My entire portfolio updated for 2nd Quarter!
Each quarter, we run an exclusive report for Dividend Stocks Rock (DSR) members who subscribe to our very special additional service called DSR PRO. The PRO report includes a summary of each company’s earnings report for the period. We have been doing this for an entire year now and I wanted to share my own DSR PRO report for this portfolio. You can download the full PDF giving all the information about all my holdings. Results have been updated as of April 2020. The Q2 report will be available during my July update.
Dividend Income: $71.69 CAD (-35.5% vs July 2019)
Last year, I’ve received a total of $111.15 CAD in dividend. This included a distribution coming from Disney ($39.60 USD). You can see how the dividend suspension had an impact on my portfolio for the month of July! It’s the first time this year where the total dividends received for the month is lower than the previous year. When I look at the first 7 months of the year, I’m showing a total increase of 9.6% (from $1,927.74 to $2,113.57). Once again, there is no reason to panic. I continue to believe in Disney and CAE (the other company that has suspended its payments in 2020). Patience will pay off.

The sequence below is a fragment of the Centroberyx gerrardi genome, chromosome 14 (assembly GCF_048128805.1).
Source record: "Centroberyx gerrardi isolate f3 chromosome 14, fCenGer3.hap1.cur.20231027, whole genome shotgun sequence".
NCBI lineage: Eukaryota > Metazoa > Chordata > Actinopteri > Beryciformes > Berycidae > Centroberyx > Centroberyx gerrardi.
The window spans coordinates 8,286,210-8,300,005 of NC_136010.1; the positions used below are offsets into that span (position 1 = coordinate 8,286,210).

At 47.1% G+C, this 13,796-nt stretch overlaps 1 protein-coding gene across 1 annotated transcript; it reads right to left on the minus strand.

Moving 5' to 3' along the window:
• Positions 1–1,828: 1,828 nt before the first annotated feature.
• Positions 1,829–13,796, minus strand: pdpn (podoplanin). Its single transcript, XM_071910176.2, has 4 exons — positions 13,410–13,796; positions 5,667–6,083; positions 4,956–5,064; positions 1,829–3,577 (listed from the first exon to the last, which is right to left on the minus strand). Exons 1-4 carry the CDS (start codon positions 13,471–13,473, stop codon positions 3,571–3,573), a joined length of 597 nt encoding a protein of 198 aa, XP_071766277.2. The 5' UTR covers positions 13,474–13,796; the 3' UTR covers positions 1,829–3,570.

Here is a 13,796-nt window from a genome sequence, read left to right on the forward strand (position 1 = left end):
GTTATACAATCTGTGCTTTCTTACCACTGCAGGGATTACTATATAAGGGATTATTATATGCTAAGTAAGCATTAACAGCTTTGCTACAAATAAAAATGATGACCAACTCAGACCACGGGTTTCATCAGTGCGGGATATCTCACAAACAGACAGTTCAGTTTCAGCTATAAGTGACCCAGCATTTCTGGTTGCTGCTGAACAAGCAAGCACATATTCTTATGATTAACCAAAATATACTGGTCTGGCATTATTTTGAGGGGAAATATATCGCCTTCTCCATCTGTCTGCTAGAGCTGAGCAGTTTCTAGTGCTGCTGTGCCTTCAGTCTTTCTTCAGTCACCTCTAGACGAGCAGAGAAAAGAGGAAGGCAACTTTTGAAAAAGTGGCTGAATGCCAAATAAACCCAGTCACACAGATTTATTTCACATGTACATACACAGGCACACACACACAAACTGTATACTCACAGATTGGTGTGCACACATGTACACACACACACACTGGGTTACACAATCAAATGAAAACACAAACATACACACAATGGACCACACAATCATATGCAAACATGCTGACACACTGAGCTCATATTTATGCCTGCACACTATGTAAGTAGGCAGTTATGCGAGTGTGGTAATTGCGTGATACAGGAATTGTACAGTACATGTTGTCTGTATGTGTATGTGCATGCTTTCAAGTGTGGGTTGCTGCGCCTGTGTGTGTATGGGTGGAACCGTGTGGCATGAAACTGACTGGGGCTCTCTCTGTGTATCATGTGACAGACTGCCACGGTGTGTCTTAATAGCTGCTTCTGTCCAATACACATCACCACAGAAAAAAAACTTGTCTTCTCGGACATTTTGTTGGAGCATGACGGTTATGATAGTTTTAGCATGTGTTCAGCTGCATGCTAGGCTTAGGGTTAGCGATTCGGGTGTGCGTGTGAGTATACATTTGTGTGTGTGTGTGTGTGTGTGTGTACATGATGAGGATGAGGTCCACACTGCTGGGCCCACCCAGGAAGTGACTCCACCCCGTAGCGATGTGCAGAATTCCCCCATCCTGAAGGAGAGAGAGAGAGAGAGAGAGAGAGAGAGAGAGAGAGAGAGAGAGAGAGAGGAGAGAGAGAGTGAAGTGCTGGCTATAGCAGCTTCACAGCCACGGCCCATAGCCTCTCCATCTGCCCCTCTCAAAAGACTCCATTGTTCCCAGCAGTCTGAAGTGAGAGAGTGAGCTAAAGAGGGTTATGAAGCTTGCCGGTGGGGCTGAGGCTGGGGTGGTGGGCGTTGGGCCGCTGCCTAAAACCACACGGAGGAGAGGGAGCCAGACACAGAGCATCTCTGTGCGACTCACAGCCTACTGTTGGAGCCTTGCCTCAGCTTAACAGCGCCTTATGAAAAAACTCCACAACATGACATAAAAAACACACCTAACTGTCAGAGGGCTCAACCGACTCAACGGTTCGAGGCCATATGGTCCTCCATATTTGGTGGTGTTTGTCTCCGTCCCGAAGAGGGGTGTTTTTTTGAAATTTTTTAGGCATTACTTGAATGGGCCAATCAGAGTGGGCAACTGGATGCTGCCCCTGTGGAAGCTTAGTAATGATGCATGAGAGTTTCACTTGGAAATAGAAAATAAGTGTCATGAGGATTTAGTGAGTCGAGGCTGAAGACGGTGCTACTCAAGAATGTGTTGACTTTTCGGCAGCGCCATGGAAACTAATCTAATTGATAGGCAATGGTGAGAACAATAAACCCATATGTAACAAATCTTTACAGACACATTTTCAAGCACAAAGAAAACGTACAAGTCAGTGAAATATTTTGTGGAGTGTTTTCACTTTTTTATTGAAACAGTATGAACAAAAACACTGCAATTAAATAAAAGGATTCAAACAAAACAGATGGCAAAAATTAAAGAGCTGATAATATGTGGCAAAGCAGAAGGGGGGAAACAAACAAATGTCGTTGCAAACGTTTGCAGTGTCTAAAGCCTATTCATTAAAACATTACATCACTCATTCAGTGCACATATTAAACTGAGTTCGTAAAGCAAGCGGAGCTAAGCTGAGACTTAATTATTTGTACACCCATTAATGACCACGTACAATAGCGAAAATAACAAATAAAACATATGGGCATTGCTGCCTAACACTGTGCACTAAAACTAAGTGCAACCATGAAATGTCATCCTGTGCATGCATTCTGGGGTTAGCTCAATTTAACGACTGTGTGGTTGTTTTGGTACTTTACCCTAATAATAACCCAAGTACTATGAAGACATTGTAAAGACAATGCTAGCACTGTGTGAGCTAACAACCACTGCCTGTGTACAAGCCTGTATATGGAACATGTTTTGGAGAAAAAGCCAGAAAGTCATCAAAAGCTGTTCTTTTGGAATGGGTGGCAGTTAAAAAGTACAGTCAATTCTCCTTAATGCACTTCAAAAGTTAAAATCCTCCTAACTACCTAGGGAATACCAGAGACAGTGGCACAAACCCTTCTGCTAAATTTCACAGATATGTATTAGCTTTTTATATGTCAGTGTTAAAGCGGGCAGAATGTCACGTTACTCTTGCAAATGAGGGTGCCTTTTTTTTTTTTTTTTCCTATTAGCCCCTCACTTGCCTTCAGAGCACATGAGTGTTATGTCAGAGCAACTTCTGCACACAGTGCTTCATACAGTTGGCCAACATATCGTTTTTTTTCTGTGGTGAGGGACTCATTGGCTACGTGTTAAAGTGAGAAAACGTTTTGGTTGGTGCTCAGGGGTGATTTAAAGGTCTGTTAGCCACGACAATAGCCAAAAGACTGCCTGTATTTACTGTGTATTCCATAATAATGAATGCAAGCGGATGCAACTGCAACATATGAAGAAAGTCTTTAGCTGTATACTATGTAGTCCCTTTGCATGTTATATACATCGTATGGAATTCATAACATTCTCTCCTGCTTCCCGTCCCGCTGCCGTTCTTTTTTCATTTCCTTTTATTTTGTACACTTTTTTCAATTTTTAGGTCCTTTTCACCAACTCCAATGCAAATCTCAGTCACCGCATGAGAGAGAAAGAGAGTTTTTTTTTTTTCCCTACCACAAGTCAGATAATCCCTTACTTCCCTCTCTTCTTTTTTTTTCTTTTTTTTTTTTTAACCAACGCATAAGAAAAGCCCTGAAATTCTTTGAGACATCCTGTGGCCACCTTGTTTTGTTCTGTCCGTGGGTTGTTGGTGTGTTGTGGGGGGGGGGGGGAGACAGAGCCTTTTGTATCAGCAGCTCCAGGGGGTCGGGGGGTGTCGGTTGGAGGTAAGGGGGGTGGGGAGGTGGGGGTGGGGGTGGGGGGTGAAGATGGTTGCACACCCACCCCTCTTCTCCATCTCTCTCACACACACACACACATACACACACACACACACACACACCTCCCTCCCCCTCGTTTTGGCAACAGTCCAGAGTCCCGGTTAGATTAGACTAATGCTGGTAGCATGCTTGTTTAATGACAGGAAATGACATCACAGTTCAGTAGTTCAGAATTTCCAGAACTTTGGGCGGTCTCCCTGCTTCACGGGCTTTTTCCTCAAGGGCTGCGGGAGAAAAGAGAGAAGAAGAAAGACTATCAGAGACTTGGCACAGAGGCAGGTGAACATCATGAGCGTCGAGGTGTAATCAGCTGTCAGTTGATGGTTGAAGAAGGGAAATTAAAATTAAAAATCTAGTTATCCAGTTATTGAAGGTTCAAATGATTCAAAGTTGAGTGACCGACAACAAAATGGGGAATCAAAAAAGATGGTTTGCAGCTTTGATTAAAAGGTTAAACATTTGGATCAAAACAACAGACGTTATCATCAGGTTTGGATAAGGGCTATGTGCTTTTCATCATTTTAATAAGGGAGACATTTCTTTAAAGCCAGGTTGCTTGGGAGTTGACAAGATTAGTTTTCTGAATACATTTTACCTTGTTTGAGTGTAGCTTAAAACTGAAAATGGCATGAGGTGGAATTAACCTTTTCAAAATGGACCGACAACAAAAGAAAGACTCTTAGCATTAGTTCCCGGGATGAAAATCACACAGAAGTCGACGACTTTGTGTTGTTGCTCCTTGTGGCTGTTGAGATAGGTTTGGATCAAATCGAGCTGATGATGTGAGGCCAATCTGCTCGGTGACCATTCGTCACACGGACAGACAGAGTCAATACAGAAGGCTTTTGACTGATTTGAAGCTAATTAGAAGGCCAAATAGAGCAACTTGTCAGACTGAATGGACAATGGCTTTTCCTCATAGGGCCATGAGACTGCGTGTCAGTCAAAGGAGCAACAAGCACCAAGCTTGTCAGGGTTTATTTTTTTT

Dividend growth (over the past 12 months):
- Alimentation Couche-Tard: paid in August 2019. (+12%).
- Andrew Peller: 0%
- Gentex: +4%
- Disney: -100%
- Currency fluctuation: -1%
Canadian Holdings payouts: $34.37 CAD
- Alimentation Couche-Tard: $12.04
- Andrew Peller: $22.33
U.S. Holding payouts: $28.20 USD
- Gentex: $28.20
Total payouts: $71.69 CAD
*I used a USD/CAD conversion rate of 1.3235
Since I started this portfolio in September 2017, I have received a total of $9,102.89 CAD in dividends. Keep in mind that this is a “pure dividend growth portfolio” as no capital can be added into this account besides its dividends. Therefore, all dividend growth is coming from the stocks and not from any additional capital.
This monthly update marks the moment where my pension plan portfolio has completed its full “V” recovery. This means my portfolio is at the same level as it was back in January 2020. Unfortunately, I was on a roll for the first two months (+5% for Jan and Feb) of the year and I haven’t recovered to this level yet. My total portfolios are showing better results, but that is mostly due to Amazon (AMZN) performance in my RRSP account which is not tracked monthly!
For my pension portfolio, I don’t intend to reduce my exposure to the tech sector for now. This is my protection in the case of another partial lockdown due to the COVID-19. However, I am considering selling UPS and redistributing this money into CAE and National Bank (NA.TO). I expect Canadian bank results to be stronger than anticipated.